WisDOT encourages attentive driving to keep pedestrians safe
Pedestrian Safety Month highlights crash risks for non-drivers
The Wisconsin Department of Transportation calls on drivers and pedestrians to share the road and stay aware of your surroundings to protect all travelers this fall.
October is Pedestrian Safety Month, to help drivers recognize that pedestrians are our most vulnerable road users in a crash.
“We’ve lost too many friends, neighbors and loved ones to traffic crashes – many who are just out for a walk. These tragic incidents have a lasting impact on our communities. We need to do everything we can to protect people who face greater injury on the roads. Drivers: use caution. Pedestrians: pay attention to your surroundings. We must all share the road to stay safe,” WisDOT Secretary Craig Thompson said.
The number of pedestrians killed in crashes in Wisconsin rose 44% last year, from 50 deaths in 2021 to 72 in 2022. Preliminary data shows improvement in the number of pedestrian-involved crashes this year, but fatalities remain high. So far in 2023, 49 people were killed in 880 pedestrian-involved crashes.
Raising awareness of safe habits
Drivers must be extra conscious of pedestrian safety this time of year. When Daylight Saving Time ends on November 5, drivers will spend more time traveling in the dark, when pedestrians are difficult to see. Always keep a close eye on the road.
There will likely be pedestrians out in the days leading up to Halloween when families are trick-or-treating, often at dusk or at night. Children can be unpredictable, so drivers must be vigilant in neighborhoods where kids may be out walking on sidewalks or in the roads.
WisDOT’s awareness campaigns, including Control Your Drive, Buckle Up Phone Down and Drive Sober or Get Pulled Over, run throughout the year to remind drivers that their most important task behind the wheel is to drive safely.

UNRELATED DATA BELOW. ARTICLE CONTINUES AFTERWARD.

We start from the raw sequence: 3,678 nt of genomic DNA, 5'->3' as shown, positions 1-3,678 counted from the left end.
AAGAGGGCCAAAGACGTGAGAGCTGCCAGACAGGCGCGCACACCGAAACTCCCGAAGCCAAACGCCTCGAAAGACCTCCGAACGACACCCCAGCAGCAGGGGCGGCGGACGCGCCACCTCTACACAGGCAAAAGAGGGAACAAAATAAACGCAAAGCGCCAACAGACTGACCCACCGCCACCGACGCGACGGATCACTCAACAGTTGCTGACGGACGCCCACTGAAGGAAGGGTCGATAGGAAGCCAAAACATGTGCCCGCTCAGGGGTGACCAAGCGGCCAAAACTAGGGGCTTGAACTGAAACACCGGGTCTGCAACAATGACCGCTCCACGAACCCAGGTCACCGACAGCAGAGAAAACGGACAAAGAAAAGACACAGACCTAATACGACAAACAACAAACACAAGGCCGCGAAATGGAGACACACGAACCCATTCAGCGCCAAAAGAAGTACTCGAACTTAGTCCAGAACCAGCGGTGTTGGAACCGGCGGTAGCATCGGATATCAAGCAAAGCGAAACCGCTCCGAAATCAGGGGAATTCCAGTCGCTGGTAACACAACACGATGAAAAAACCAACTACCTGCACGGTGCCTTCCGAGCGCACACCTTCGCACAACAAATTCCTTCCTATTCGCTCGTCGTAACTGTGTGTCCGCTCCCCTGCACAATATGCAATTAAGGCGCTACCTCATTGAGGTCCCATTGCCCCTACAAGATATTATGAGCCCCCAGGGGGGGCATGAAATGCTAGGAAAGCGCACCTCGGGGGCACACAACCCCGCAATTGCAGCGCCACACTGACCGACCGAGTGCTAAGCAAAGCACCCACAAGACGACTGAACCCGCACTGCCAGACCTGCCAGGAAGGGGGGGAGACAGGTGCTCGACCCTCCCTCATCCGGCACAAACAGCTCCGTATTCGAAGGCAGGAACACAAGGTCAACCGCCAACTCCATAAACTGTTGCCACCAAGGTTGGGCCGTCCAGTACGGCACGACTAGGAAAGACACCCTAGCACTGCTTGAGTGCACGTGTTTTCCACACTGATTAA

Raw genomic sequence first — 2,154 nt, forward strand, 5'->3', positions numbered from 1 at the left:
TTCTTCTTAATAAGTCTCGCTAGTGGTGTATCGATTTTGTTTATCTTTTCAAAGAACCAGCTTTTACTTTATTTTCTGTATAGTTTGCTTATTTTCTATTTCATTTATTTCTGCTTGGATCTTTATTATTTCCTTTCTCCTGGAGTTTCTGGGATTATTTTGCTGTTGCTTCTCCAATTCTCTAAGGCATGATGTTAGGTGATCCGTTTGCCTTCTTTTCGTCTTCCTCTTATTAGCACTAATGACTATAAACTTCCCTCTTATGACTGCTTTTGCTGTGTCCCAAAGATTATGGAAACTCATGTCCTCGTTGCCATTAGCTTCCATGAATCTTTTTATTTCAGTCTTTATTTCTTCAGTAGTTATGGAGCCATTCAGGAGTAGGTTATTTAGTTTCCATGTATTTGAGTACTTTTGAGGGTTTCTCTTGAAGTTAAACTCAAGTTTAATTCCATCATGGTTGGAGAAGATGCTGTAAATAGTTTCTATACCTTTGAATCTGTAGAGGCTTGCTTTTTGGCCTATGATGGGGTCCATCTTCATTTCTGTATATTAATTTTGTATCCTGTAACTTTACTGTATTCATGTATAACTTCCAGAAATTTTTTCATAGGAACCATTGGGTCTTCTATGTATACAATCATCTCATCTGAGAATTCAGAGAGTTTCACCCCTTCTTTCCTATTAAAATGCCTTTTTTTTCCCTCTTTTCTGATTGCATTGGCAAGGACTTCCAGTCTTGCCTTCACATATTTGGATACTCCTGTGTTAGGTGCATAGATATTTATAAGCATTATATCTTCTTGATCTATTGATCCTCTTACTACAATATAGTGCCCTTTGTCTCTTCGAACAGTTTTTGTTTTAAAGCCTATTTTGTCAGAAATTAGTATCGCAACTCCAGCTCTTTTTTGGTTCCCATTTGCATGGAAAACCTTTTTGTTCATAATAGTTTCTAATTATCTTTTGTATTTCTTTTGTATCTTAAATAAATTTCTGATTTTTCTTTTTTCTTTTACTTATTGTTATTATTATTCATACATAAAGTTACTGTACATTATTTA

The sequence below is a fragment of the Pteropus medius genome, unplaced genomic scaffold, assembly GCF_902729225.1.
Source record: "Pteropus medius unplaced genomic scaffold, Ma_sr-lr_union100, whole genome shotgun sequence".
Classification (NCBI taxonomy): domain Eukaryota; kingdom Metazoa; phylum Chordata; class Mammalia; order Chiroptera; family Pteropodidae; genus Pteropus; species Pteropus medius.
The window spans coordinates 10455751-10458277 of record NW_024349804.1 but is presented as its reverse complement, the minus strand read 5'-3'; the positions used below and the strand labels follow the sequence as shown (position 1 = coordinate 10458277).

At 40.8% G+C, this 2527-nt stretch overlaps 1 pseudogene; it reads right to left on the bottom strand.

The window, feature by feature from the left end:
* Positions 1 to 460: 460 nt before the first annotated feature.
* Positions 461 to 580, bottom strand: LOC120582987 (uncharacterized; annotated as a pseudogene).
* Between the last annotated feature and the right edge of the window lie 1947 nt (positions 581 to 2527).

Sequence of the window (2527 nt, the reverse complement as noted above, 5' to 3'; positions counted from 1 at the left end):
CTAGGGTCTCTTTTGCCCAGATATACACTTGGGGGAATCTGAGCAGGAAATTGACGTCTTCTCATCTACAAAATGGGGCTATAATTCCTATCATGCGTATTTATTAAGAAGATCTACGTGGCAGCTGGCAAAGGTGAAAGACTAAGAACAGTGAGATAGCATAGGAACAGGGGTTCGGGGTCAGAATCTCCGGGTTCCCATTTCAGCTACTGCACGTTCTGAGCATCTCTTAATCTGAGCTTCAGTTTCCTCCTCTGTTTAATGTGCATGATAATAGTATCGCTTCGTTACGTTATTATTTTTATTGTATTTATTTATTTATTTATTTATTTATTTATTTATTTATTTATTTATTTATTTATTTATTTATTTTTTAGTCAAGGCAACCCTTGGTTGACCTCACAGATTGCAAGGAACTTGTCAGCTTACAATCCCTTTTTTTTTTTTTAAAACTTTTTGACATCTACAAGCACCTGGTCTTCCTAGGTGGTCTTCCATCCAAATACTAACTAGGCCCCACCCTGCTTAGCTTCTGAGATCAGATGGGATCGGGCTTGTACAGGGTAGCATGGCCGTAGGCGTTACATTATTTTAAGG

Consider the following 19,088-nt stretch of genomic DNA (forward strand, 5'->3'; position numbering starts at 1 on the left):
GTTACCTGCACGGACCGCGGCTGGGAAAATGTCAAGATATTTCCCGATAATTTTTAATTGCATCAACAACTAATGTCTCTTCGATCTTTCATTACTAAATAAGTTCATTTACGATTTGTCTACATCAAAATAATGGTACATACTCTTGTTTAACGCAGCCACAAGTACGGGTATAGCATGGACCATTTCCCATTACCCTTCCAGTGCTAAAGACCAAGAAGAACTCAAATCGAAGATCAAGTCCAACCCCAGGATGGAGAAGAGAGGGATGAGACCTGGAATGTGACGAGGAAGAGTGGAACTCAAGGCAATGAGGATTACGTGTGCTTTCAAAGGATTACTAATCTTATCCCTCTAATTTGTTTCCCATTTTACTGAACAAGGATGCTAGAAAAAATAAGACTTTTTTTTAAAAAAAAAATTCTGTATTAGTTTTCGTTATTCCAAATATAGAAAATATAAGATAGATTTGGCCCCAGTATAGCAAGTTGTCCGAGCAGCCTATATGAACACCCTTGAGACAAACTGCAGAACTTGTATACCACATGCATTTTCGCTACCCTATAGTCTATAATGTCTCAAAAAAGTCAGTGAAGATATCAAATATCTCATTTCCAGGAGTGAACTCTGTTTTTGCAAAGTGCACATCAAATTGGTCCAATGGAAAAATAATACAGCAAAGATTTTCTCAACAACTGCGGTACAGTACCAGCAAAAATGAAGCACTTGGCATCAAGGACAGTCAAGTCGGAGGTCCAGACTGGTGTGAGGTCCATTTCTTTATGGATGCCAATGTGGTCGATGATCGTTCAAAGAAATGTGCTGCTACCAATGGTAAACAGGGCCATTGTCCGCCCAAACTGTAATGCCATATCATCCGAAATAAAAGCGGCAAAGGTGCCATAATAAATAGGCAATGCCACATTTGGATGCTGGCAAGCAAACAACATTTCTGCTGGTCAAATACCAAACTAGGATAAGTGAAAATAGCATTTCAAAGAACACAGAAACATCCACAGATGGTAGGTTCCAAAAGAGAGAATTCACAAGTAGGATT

“Reckless, distracted and impaired driving cause way too many crashes in Wisconsin, and they’re the most preventable incidents if drivers take responsibility for safety on the roads. We hope that by sharing crash data and information about the dangers of these driving behaviors, people will realize it’s not worth the risk,” Bureau of Transportation Safety Director David Pabst said.
Share the road
State laws aim to keep all road users safe by creating a protected space to cross streets. Drivers must yield to pedestrians in a sidewalk, alley, or driveway and when pedestrians have started crossing the street.
WisDOT asks drivers to consider the following safety recommendations: · Put the phone down to avoid distractions · Obey all posted signs and speed limits; driving a few miles per hour over the speed limit can be the difference between life and death for a pedestrian · Do not block crosswalks when stopping at intersections · Always drive sober.
Staying safe as a non-driver
Pedestrians are required to yield to drivers when crossing a road where there is no intersection, crosswalk, or walk signal. They should not suddenly move into the path of a closely approaching vehicle that does not have time to yield .
Pedestrians can take additional steps to keep themselves safe, too. Always: · Follow the rules of the road and obey signs and signals · Use sidewalks whenever available; if there is no sidewalk, travel facing traffic and as far from traffic as possible · Cross streets at crosswalks or intersections; if a crosswalk is not available, find a well-lit area with a clear view of traffic and wait for a gap that allows enough time to cross safely · Watch for cars entering or exiting driveways or backing up in parking lots · Take extra care at night and at dusk when chances of injury increase; wear reflective clothing or lights to be more visible.
Resources and other information about pedestrian safety are available online and learn more about the Wisconsin State Patrol’s October Law of the Month on safe driving at night.